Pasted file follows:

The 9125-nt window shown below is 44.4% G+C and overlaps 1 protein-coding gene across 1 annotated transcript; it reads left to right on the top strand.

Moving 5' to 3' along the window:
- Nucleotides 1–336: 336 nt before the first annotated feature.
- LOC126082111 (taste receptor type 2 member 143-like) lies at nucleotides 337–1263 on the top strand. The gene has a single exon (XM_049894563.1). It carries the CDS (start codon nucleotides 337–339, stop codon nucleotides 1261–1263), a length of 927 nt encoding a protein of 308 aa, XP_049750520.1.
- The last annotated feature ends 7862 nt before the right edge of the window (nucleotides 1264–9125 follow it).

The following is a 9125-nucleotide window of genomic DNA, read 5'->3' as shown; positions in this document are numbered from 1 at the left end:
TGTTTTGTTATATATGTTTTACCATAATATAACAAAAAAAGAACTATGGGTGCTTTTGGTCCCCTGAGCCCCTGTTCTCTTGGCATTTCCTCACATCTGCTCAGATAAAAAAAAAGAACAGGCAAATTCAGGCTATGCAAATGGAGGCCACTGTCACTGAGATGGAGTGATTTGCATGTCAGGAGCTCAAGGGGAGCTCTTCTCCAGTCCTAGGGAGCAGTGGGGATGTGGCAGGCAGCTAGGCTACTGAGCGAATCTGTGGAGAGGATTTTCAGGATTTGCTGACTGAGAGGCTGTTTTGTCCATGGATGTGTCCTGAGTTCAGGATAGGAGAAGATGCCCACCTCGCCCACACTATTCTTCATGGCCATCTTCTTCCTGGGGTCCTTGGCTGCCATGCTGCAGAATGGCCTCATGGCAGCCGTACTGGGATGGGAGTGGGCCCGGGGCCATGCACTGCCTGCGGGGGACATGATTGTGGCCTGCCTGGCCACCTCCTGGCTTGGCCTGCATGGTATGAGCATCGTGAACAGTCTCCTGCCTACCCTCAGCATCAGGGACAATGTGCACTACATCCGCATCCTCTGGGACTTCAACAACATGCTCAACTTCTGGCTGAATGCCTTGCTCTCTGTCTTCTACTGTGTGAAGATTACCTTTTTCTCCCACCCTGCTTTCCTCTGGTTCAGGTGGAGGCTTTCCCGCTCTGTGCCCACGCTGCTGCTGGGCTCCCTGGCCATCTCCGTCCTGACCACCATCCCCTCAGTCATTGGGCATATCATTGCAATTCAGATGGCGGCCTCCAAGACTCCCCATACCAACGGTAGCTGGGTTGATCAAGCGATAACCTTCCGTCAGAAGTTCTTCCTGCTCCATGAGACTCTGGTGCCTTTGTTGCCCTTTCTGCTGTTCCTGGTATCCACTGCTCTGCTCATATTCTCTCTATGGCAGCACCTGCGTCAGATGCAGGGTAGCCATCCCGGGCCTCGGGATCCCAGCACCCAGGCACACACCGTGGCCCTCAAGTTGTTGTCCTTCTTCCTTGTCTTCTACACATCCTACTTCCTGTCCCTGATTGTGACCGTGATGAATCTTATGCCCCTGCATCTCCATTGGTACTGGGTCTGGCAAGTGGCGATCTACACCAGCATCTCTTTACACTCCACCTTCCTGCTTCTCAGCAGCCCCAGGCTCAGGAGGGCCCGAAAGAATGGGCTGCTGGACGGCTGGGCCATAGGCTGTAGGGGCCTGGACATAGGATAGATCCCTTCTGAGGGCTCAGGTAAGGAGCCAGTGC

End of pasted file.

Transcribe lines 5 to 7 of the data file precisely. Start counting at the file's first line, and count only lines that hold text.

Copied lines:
- The last annotated feature ends 7862 nt before the right edge of the window (nucleotides 1264–9125 follow it).

The following is a 9125-nucleotide window of genomic DNA, read 5'->3' as shown; positions in this document are numbered from 1 at the left end:
TGTTTTGTTATATATGTTTTACCATAATATAACAAAAAAAGAACTATGGGTGCTTTTGGTCCCCTGAGCCCCTGTTCTCTTGGCATTTCCTCACATCTGCTCAGATAAAAAAAAAGAACAGGCAAATTCAGGCTATGCAAATGGAGGCCACTGTCACTGAGATGGAGTGATTTGCATGTCAGGAGCTCAAGGGGAGCTCTTCTCCAGTCCTAGGGAGCAGTGGGGATGTGGCAGGCAGCTAGGCTACTGAGCGAATCTGTGGAGAGGATTTTCAGGATTTGCTGACTGAGAGGCTGTTTTGTCCATGGATGTGTCCTGAGTTCAGGATAGGAGAAGATGCCCACCTCGCCCACACTATTCTTCATGGCCATCTTCTTCCTGGGGTCCTTGGCTGCCATGCTGCAGAATGGCCTCATGGCAGCCGTACTGGGATGGGAGTGGGCCCGGGGCCATGCACTGCCTGCGGGGGACATGATTGTGGCCTGCCTGGCCACCTCCTGGCTTGGCCTGCATGGTATGAGCATCGTGAACAGTCTCCTGCCTACCCTCAGCATCAGGGACAATGTGCACTACATCCGCATCCTCTGGGACTTCAACAACATGCTCAACTTCTGGCTGAATGCCTTGCTCTCTGTCTTCTACTGTGTGAAGATTACCTTTTTCTCCCACCCTGCTTTCCTCTGGTTCAGGTGGAGGCTTTCCCGCTCTGTGCCCACGCTGCTGCTGGGCTCCCTGGCCATCTCCGTCCTGACCACCATCCCCTCAGTCATTGGGCATATCATTGCAATTCAGATGGCGGCCTCCAAGACTCCCCATACCAACGGTAGCTGGGTTGATCAAGCGATAACCTTCCGTCAGAAGTTCTTCCTGCTCCATGAGACTCTGGTGCCTTTGTTGCCCTTTCTGCTGTTCCTGGTATCCACTGCTCTGCTCATATTCTCTCTATGGCAGCACCTGCGTCAGATGCAGGGTAGCCATCCCGGGCCTCGGGATCCCAGCACCCAGGCACACACCGTGGCCCTCAAGTTGTTGTCCTTCTTCCTTGTCTTCTACACATCCTACTTCCTGTCCCTGATTGTGACCGTGATGAATCTTATGCCCCTGCATCTCCATTGGTACTGGGTCTGGCAAGTGGCGATCTACACCAGCATCTCTTTACACTCCACCTTCCTGCTTCTCAGCAGCCCCAGGCTCAGGAGGGCCCGAAAGAATGGGCTGCTGGACGGCTGGGCCATAGGCTGTAGGGGCCTGGACATAGGATAGATCCCTTCTGAGGGCTCAGGTAAGGAGCCAGTGC